‘The Last Straw’ opens students’ eyes on plastic use

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John McGregor Secondary School art students, along with teacher candidate Samantha Gurrey, far right, were part of The Last Straw project. The initiative was designed to raise awareness about the lasting impact of plastics on the environment.

By Pam Wright
Local Journalism Initiative Reporter

Art students at John McGregor Secondary School are sounding the alarm about the lasting damage plastic has on the environment.

Spurred by an idea from local artist Mark Rinehart, they’ve created a project called The Last Straw. It aims to promote social justice through art by raising awareness about garbage, forever plastics, greenwashing and environmental racism, whereby Canada’s waste is shipped to impoverished countries.

It’s a big problem. Every Canadian produces about 720 kilograms of waste annually, meaning Canada leads the world as the largest per capita creator of garbage. It’s currently estimated that only nine per cent of plastics are recycled.

In response, students used garbage to create a miniature house, to symbolize the growing problem.

The concept was conceived by Reinhart, an equity and inclusion representative with the Lambton Kent District School Board. Dubbed “Tiny Futures,” the initiative allows artists to conceptualize and create art projects that explore ideas about the future.

Reinhart donated a dollhouse that he and his sister had when they were children, and JMSS art pupils revamped it using cast-off plastic waste.

Students say The Last Straw opened their eyes.

“I feel like it shows how genuinely disgusting this world can be,” said Marina Thompson. “Canadians are not cleaning up after themselves. I think this project emphasizes that. I feel like our generation and future generations will have to deal with that later on in life and who knows if future generations will clean it up or let it rot there.”

Emily Muise and Jayce Galick share Thompson’s concerns.

“I was aware it was a major problem,” Galick said. “But I didn’t realize how bad it really was until we researched it as a class. It’s a lot worse…the numbers are up there. Even one piece of plastic created 100 years ago, it’s still going to be there.”

Muise said that while she was aware of the garbage and plastics problems, she didn’t know specifics, such as the fact that less than nine per cent of Canada’s so-called recycled materials are actually recycled. Much of the plastic waste is shipped overseas to be recycled but ends up being landfilled or burned.

“I didn’t realize other countries had to deal with our garbage,” Muise said, adding she does what she can for the environment, such as composting, and tries to limit waste and use of plastics.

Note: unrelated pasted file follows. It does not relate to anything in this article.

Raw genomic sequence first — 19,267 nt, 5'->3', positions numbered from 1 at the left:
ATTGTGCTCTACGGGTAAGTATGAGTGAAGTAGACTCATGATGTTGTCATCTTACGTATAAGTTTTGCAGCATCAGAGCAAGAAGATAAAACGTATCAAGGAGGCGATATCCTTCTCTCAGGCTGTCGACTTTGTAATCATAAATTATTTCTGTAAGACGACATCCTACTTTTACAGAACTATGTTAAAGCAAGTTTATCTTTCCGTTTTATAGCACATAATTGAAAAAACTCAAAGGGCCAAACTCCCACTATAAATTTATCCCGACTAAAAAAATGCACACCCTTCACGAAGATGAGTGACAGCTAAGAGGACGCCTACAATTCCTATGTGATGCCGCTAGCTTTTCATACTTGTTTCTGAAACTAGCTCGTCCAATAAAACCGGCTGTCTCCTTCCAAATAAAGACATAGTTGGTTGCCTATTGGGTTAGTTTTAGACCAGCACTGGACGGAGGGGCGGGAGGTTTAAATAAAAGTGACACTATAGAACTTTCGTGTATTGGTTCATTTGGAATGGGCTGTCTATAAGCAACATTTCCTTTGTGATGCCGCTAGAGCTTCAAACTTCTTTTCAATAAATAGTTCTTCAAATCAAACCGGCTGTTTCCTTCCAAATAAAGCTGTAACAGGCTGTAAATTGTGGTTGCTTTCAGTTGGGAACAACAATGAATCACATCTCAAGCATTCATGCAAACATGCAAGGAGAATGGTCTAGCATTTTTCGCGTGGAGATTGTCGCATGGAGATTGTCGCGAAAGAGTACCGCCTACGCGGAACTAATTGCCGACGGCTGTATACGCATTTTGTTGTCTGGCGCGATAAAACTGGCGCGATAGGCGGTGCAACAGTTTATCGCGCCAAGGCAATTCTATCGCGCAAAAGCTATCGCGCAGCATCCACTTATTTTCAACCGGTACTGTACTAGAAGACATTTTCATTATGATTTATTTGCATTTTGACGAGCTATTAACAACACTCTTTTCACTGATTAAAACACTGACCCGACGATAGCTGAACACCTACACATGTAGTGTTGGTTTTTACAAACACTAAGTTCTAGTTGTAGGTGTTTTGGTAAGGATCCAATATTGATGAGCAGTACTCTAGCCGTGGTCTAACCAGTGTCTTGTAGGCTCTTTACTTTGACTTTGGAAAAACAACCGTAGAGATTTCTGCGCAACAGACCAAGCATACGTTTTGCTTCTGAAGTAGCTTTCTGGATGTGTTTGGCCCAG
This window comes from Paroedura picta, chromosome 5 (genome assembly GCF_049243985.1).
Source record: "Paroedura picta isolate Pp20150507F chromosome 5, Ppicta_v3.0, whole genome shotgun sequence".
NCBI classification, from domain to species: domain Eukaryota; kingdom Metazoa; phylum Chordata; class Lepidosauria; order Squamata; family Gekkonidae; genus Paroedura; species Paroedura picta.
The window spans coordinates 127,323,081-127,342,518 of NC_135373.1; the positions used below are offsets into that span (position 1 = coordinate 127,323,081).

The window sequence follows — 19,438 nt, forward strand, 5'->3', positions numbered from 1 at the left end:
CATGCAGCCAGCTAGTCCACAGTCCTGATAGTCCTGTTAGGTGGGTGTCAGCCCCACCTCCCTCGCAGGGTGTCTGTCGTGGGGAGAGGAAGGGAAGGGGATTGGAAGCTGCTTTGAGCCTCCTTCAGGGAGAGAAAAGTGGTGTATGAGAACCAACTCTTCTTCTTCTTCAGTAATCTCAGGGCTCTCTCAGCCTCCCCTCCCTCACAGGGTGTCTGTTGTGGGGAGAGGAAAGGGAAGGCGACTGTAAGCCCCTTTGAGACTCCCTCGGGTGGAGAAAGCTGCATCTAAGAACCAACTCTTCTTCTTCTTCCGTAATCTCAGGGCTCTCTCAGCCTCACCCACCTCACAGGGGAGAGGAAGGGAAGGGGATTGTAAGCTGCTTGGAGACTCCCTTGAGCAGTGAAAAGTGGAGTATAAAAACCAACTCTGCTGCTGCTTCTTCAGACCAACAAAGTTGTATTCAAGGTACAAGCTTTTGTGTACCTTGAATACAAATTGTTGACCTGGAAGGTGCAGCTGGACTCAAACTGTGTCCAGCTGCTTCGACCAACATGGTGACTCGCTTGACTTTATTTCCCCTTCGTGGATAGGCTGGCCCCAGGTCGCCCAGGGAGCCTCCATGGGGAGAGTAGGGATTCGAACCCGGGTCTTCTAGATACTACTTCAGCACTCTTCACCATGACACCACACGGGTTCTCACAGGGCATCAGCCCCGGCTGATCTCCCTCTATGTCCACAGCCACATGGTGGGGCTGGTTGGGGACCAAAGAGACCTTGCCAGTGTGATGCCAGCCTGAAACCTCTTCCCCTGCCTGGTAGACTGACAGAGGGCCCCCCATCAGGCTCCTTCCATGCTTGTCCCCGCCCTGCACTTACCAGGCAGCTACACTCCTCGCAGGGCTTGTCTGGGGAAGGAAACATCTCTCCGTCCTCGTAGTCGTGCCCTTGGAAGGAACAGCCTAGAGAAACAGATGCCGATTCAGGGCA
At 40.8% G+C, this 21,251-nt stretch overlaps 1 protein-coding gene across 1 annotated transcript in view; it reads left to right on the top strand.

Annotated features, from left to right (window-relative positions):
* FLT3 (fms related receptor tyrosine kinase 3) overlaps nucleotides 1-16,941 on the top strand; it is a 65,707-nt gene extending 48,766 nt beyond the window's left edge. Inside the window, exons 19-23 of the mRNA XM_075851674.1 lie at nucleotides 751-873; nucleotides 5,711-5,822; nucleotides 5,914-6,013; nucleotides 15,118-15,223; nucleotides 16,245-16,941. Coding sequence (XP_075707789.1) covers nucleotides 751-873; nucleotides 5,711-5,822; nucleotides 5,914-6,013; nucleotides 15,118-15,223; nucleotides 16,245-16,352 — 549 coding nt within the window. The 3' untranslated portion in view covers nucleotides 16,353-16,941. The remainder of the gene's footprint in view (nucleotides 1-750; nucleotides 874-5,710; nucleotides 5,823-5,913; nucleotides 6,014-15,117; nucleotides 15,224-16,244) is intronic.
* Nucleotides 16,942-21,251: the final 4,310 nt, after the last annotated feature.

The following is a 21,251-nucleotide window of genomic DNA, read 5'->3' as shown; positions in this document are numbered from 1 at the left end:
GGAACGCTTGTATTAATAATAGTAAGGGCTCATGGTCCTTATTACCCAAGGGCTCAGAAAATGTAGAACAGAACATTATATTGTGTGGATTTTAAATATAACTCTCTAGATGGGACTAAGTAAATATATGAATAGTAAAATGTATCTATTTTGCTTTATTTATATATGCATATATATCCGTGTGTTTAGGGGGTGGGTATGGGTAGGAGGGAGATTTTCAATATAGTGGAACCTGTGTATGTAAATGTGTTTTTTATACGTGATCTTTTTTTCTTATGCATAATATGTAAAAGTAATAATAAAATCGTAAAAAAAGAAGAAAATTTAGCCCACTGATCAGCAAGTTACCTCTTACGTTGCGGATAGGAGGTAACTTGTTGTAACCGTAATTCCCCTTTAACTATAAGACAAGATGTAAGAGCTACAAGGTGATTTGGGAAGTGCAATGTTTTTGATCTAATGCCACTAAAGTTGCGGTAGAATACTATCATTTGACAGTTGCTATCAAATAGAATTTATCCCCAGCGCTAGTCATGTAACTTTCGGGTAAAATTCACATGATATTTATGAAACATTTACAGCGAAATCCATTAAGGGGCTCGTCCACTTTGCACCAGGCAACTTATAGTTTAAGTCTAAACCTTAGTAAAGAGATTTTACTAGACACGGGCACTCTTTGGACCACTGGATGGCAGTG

Ontario’s Blue Box program, which the students say is a provincial greenwashing tactic, was among the topics studied as part of The Last Straw. According to the group, it allows plastic manufacturers and producers to increase their plastic production under the guise of environmentally friendly services.

Climate change, the fact that plastics don’t break down, and the closure of landfills because they’re running out of space were also examined.

As a result, the art students decided to take further action by writing a letter to Chatham-Kent Leamington MP Dave Epp. The letter calls on the federal government to support a ban on single-use plastics and a Global Plastics Treaty.

The federal Minister of Environment and Climate Change, Steven Guilbeault, is copied on the letter as well.

“We feel that it is unreasonable to financially profit and invest in the plastics industry when it comes at the expense of our future. Many of us feel dreadful about the future and believe there is more that the Chatham-Kent region can do to help,” the letter reads. “As a farming community, we feel that sustainable environmental practices should go hand in hand with farming practices. In protecting our land, we are prolonging the fertility of our soil, clean drinking water and air.”

Student teacher and artist Samantha Gurrey, who helped JMSS art teacher Jenn McQuade with The Last Straw project, said it’s key that students learn how art can help fuel change.

“I think it’s important that students can learn that art can give you a voice for whatever social justice practices they are passionate about,” Gurrey said. “You can put your concerns into art and let it speak for itself.”

In order to build awareness, The Last Straw was presented to all 600 JMSS students. Plans are in the works to expand the project to other schools if the interest is there.

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